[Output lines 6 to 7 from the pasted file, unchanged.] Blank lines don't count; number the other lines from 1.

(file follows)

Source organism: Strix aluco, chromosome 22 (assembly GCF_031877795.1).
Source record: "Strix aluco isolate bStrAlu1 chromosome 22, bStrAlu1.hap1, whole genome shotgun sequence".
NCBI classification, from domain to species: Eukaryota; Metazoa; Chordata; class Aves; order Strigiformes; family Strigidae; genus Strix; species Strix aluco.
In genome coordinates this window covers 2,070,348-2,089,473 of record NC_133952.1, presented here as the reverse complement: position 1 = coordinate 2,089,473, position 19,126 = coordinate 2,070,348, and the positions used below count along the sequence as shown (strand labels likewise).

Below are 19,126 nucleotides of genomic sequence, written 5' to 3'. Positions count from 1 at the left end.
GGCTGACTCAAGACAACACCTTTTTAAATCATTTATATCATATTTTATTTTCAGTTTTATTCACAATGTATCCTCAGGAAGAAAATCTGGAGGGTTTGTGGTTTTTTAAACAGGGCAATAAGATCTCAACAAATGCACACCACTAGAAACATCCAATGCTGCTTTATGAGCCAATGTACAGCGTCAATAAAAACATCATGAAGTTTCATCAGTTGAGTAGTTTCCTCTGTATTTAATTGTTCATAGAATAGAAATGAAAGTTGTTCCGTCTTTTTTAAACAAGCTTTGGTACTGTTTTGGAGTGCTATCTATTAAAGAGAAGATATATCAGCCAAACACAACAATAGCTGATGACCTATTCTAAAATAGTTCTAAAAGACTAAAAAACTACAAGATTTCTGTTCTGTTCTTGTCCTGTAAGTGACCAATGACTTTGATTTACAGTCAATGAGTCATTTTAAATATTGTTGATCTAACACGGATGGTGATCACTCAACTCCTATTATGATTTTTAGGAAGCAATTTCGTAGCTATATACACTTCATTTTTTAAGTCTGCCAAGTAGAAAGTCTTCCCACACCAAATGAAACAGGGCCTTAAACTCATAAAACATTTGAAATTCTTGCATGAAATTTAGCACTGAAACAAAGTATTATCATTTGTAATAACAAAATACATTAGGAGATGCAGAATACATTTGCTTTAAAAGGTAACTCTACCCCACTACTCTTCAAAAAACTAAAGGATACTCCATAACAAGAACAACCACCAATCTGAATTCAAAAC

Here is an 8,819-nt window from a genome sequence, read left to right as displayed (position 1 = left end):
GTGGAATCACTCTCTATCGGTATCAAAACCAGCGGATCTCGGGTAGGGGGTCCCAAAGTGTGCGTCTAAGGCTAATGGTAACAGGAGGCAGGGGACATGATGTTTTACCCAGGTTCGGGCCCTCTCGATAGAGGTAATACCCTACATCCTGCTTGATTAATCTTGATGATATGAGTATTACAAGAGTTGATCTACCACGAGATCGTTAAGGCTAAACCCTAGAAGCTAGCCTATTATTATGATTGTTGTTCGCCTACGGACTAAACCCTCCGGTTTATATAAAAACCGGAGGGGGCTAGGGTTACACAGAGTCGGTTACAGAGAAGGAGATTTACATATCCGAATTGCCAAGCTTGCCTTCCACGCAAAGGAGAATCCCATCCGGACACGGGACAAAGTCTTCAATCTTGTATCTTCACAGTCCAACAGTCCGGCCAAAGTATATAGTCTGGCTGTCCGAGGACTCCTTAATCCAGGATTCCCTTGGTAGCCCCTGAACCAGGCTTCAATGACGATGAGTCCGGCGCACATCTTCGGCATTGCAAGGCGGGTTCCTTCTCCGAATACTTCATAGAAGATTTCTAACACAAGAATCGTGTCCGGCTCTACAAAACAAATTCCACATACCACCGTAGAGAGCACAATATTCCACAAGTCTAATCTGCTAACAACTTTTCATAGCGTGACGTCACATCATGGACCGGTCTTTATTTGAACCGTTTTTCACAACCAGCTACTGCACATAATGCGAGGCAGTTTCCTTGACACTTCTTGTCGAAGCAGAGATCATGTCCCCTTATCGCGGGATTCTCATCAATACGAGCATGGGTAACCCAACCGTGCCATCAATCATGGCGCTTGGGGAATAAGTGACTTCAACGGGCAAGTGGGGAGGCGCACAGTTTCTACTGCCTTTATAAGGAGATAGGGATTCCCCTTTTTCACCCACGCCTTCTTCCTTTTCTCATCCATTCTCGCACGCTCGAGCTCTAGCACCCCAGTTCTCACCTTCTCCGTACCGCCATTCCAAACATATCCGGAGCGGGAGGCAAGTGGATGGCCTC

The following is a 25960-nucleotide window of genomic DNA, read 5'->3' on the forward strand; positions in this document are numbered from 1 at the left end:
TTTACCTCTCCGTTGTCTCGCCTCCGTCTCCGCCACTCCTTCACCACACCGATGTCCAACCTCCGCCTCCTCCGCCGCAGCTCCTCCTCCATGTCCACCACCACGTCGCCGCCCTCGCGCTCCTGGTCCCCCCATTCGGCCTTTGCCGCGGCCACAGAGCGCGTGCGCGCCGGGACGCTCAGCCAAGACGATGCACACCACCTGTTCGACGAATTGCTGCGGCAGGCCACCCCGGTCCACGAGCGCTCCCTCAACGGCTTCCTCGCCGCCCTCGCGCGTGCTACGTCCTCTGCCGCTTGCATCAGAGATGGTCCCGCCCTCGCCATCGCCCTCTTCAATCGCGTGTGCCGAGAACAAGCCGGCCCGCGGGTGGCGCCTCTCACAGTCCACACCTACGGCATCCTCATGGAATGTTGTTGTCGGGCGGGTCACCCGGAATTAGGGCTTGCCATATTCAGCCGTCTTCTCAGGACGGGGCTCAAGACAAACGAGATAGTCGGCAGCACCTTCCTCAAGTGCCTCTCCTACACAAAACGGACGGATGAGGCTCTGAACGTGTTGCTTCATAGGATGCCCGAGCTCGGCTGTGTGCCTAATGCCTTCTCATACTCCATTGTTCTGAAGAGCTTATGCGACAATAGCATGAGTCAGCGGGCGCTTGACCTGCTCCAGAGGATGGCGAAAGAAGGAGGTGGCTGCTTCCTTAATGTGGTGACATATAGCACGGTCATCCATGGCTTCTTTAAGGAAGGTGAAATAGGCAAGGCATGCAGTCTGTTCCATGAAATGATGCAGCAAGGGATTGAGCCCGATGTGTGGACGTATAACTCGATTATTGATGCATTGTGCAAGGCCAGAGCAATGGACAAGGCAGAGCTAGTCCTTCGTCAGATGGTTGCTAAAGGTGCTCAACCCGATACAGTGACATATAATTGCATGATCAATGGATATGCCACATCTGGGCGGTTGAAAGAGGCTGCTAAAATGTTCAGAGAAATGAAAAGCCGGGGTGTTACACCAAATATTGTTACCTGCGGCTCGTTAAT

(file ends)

GGCTGACTCAAGACAACACCTTTTTAAATCATTTATATCATATTTTATTTTCAGTTTTATTCACAATGTATCCTCAGGAAGAAAATCTGGAGGGTTTGTGGTTTTTTAAACAGGGCAATAAGATCTCAACAAATGCACACCACTAGAAACATCCAATGCTGCTTTATGAGCCAATGTACAGCGTCAATAAAAACATCATGAAGTTTCATCAGTTGAGTAGTTTCCTCTGTATTTAATTGTTCATAGAATAGAAATGAAAGTTGTTCCGTCTTTTTTAAACAAGCTTTGGTACTGTTTTGGAGTGCTATCTATTAAAGAGAAGATATATCAGCCAAACACAACAATAGCTGATGACCTATTCTAAAATAGTTCTAAAAGACTAAAAAACTACAAGATTTCTGTTCTGTTCTTGTCCTGTAAGTGACCAATGACTTTGATTTACAGTCAATGAGTCATTTTAAATATTGTTGATCTAACACGGATGGTGATCACTCAACTCCTATTATGATTTTTAGGAAGCAATTTCGTAGCTATATACACTTCATTTTTTAAGTCTGCCAAGTAGAAAGTCTTCCCACACCAAATGAAACAGGGCCTTAAACTCATAAAACATTTGAAATTCTTGCATGAAATTTAGCACTGAAACAAAGTATTATCATTTGTAATAACAAAATACATTAGGAGATGCAGAATACATTTGCTTTAAAAGGTAACTCTACCCCACTACTCTTCAAAAAACTAAAGGATACTCCATAACAAGAACAACCACCAATCTGAATTCAAAAC

Here is an 8,819-nt window from a genome sequence, read left to right as displayed (position 1 = left end):